Our introduction to the pimps was one of my favorite scenes from the premiere. It could be easy to slough them off as stupid and without much to offer society, but their discussion about politics proved otherwise. Well, at least one side of the conversation.
Rodney: Man, every move that man makes, he already got it mapped out. No, he ain't bein' crazy. He ain't being crazy at all. He's actin' like a mother fuckin' fox.
CC: You think?
Rodney: Nixon? I see right where the mother fuckin' man comin' from. Shit makes perfect sense to me.
CC: How do you figure?
Rodney: He president. So we got to front some being the man, right? So on the one hand, he got his people over there in Paris talkin' peace. That's the carrot. Now the stick? He got to make those slopes thinkin' he's crazy to do all kinda shit. Bomb the shit outta Vietnam, take over Cambodia, whatever the fuck.
CC: So you think he fronting?
Rodney: That man wants out of war just like everybody else, but he can't think like that. So he gotta make those mother fuckers think he'll do any goddamned thing they can imagine. Shit. If I was him, I'd be flashing nuclear weapons and shit.
CC: For real?
Rodney: I'm not sayin' I would use that shit, I'm saying I'd be like, do not fuck with President Reggie Love because that nigger's crazy and he will drop that big mother fucker on you.
CC: Right on.
Rodney: I mean it's like this here. I mean, CC, you ever really want to cut a bitch? Sometimes you might want a bitch to think you might, but shit.
They moved so quickly into "ride that bitch like Man o' War" that it made me laugh out loud, but what else would we expect from pimps?
Mark Carr and Method Man are just two of the actors playing pimps on The Deuce, and all of the actors stand out in their roles. Like Franco and Gyllenhaal, they're also tasked with playing two different roles. The two sides of a pimp can be drastically different.
CC was the leading that parade in the premiere as he not only captured Lori's attention at the bus depot, getting the veteran streetwalker under his wing before any other snatched her for theirs but walking the tightrope with his own vet, Ashley, who worried Lori might usurp her position with him.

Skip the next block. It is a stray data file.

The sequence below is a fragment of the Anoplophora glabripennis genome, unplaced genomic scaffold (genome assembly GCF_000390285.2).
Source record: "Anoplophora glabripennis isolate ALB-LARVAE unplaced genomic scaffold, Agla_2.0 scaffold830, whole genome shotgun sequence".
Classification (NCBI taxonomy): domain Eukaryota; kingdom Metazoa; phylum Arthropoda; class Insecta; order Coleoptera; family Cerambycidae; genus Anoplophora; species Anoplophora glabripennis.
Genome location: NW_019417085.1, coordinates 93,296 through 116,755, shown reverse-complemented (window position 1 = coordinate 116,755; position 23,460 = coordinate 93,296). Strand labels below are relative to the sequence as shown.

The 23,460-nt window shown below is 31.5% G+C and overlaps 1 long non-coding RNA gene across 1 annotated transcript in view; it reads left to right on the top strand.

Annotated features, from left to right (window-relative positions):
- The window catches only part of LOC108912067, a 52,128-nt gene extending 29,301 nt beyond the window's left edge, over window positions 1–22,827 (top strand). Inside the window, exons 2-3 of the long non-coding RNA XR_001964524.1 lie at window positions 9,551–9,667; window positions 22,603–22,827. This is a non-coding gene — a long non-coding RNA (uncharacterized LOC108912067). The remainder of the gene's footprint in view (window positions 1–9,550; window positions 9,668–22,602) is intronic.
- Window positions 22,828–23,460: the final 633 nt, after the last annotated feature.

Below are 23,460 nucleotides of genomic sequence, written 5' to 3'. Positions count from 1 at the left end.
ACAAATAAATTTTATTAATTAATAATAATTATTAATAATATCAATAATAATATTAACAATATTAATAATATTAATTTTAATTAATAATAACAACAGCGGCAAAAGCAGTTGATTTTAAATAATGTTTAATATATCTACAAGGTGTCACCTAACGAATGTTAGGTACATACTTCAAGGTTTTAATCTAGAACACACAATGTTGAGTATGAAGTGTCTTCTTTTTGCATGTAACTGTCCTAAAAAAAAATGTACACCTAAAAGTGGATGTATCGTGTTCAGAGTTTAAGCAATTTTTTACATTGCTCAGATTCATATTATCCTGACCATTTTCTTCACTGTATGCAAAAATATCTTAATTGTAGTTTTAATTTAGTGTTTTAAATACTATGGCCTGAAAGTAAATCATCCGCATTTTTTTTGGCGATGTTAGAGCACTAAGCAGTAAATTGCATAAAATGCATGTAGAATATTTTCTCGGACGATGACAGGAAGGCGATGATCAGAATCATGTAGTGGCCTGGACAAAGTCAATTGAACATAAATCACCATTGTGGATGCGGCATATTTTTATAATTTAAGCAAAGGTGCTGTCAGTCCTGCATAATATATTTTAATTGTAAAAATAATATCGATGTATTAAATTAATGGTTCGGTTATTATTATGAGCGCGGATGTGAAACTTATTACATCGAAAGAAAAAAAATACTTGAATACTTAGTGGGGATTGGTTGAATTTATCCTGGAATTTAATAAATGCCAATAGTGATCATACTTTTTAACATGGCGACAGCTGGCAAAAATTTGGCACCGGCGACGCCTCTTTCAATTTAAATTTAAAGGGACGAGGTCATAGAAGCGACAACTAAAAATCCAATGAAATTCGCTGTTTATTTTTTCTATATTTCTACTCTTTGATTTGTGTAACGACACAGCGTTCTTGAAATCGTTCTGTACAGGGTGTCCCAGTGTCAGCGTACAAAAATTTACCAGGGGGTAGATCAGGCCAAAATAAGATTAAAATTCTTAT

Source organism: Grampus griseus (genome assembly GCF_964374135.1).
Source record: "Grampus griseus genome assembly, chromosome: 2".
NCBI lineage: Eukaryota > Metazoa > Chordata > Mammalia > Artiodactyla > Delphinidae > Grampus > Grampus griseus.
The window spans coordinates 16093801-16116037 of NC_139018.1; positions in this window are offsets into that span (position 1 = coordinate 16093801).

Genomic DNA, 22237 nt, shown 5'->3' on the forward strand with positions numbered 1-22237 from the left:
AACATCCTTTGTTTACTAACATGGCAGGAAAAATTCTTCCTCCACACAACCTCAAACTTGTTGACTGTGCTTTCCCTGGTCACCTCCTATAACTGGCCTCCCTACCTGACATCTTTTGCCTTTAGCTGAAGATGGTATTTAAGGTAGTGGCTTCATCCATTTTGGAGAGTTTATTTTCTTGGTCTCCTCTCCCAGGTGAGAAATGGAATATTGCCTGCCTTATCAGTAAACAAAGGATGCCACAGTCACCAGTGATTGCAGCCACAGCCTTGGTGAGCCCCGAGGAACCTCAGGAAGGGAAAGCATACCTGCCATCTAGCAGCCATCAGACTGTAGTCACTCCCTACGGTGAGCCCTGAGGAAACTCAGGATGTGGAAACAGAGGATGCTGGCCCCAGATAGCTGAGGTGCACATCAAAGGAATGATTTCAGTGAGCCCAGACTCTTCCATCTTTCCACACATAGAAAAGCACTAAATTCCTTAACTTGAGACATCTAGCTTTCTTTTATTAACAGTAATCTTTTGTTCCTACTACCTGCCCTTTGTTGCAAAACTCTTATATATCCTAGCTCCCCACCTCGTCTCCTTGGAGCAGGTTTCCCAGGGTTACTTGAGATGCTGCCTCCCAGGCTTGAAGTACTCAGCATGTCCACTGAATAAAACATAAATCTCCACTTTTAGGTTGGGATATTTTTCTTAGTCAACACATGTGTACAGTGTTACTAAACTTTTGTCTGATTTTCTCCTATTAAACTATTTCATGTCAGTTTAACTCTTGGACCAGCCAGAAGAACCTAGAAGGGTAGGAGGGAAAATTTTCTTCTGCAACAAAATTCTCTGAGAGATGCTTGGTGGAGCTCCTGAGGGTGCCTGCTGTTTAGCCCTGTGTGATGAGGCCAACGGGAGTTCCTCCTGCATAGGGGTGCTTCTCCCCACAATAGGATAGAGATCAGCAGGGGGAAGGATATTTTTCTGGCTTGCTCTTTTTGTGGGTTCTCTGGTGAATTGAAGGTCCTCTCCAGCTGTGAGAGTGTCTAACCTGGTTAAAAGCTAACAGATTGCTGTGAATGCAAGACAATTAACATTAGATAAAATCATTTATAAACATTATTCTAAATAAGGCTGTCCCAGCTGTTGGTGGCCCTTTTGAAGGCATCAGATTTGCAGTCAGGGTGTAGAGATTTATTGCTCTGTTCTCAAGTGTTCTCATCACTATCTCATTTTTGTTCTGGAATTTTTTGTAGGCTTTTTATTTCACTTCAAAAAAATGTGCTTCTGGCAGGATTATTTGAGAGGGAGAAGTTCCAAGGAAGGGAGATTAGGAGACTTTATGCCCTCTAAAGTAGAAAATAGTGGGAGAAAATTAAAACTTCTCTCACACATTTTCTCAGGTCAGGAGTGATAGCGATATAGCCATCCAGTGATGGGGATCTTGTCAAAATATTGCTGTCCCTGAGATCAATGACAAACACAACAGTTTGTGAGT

When she hoped to use her wiles to get out of a night in the pouring rain, she learned what it really meant to be working under CC, and it wasn't pretty.
While some of the pimps seemed like they might be the teddy bear under the hip street garb, CC proved their role was to make money and taking a chance on something else was putting your life on the line.
Still, getting to know Darlene who has a penchant for watching movies with her clients, and discovering more about Lori and why she fell so easily under CC's wing when she has been around the block before offers all kinds of potential.
Every character was introduced in excruciating detail so that by the time the premiere ended, it felt like we had already spent a lot of time pounding the pavement in 1971 New York City.
Abby, Ruby, Larry, Leon and Officer Alston will all get more screen time and more time in my reviews going forward. The Deuce gets under your skin. You'll be thinking about it. You'll want to rewatch it. By the time you're more acquainted with the story, you'll bemoan the fact there are only eight episodes to The Deuce Season 1
For now, I want to know what you think. Is The Deuce what you expected? Are you eager for more?
Share your thoughts in the comments below, and let's start talking!
Carissa Pavlica is the managing editor and a staff writer for TV Fanatic. She's a member of the Broadcast Television Journalists Association (BTJA), enjoys mentoring writers, wine, and passionately discussing the nuances of television. Follow her on Twitter and email her here at TV Fanatic.